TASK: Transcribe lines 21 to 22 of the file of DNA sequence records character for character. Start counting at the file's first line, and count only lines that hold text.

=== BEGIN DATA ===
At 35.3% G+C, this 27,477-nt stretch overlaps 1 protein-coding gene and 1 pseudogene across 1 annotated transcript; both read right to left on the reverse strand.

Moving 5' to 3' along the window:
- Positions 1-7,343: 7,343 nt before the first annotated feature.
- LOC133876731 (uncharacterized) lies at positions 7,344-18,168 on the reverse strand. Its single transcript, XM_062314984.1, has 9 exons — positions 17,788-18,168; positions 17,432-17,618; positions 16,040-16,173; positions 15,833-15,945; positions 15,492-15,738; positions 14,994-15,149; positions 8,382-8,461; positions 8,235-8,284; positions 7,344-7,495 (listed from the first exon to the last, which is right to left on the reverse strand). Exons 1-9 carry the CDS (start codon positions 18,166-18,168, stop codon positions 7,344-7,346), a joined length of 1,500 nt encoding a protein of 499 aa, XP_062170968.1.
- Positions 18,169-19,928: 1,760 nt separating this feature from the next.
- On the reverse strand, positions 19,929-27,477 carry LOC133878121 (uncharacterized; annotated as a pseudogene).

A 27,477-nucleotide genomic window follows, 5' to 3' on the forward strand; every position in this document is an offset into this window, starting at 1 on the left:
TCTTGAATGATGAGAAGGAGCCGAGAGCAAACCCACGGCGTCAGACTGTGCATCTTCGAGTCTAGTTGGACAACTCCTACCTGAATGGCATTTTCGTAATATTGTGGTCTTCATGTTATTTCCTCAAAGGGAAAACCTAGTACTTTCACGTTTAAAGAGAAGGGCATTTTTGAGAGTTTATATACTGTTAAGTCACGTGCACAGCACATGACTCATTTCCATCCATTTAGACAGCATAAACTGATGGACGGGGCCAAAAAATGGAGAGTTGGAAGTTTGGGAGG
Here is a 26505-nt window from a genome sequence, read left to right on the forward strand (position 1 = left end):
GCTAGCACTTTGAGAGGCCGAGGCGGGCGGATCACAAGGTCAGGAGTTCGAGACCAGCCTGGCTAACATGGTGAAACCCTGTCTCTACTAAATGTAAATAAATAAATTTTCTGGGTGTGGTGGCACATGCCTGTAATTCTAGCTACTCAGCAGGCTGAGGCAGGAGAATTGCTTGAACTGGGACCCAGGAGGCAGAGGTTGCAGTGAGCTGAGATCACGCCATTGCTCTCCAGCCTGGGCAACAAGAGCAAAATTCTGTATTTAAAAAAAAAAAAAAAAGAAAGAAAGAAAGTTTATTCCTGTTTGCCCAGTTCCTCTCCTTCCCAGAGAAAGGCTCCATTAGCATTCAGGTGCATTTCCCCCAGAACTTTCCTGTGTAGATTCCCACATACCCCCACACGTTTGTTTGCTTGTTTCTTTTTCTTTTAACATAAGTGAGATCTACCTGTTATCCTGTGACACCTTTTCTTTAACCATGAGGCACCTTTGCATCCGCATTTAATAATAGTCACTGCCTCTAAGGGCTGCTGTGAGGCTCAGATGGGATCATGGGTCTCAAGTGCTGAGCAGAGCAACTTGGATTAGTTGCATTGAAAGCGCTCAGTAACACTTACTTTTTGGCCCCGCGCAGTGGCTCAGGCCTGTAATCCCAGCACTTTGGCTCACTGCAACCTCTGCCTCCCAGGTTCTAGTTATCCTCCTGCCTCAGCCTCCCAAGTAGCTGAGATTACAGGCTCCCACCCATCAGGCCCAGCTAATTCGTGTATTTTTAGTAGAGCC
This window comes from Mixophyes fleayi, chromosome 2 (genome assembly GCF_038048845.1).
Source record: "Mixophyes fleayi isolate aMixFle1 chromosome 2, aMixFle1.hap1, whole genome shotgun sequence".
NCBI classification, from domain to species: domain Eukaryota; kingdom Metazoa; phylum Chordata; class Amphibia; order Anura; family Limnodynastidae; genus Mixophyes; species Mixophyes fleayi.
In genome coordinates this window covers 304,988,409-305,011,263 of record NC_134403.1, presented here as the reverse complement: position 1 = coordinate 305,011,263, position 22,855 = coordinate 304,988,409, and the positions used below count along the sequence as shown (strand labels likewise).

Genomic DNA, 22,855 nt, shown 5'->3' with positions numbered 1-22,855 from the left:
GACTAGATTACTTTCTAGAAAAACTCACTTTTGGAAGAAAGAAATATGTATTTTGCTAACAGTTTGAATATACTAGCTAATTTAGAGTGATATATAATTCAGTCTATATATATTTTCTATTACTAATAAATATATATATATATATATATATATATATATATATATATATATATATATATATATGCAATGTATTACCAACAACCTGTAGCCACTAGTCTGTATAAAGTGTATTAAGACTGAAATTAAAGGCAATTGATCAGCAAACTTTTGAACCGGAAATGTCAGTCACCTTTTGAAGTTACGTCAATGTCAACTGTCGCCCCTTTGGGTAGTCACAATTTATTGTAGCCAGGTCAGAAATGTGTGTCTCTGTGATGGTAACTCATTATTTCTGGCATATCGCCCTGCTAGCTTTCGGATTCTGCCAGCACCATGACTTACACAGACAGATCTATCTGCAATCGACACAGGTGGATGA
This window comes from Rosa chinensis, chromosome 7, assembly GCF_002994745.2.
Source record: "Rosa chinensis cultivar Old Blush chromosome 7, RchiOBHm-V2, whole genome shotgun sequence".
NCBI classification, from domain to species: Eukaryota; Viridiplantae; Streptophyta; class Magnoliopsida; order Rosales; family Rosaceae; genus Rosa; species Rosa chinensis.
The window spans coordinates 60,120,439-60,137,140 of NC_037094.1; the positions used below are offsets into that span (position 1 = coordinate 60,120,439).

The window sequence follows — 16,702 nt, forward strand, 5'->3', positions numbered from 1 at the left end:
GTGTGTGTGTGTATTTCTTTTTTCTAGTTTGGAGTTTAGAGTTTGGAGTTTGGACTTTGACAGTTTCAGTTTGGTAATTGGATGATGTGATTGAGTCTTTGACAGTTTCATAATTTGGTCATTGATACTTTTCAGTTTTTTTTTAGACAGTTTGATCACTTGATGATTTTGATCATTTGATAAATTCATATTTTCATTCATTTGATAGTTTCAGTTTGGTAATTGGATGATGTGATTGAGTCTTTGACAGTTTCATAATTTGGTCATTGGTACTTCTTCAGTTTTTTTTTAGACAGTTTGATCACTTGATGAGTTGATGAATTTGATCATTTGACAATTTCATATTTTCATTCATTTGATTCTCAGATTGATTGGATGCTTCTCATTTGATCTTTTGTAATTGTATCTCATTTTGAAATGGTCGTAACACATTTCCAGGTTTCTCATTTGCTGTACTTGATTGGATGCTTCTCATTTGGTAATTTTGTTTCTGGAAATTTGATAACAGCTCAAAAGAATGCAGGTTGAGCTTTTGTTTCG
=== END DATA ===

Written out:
The window sequence follows — 16,702 nt, forward strand, 5'->3', positions numbered from 1 at the left end:
GTGTGTGTGTGTATTTCTTTTTTCTAGTTTGGAGTTTAGAGTTTGGAGTTTGGACTTTGACAGTTTCAGTTTGGTAATTGGATGATGTGATTGAGTCTTTGACAGTTTCATAATTTGGTCATTGATACTTTTCAGTTTTTTTTTAGACAGTTTGATCACTTGATGATTTTGATCATTTGATAAATTCATATTTTCATTCATTTGATAGTTTCAGTTTGGTAATTGGATGATGTGATTGAGTCTTTGACAGTTTCATAATTTGGTCATTGGTACTTCTTCAGTTTTTTTTTAGACAGTTTGATCACTTGATGAGTTGATGAATTTGATCATTTGACAATTTCATATTTTCATTCATTTGATTCTCAGATTGATTGGATGCTTCTCATTTGATCTTTTGTAATTGTATCTCATTTTGAAATGGTCGTAACACATTTCCAGGTTTCTCATTTGCTGTACTTGATTGGATGCTTCTCATTTGGTAATTTTGTTTCTGGAAATTTGATAACAGCTCAAAAGAATGCAGGTTGAGCTTTTGTTTCG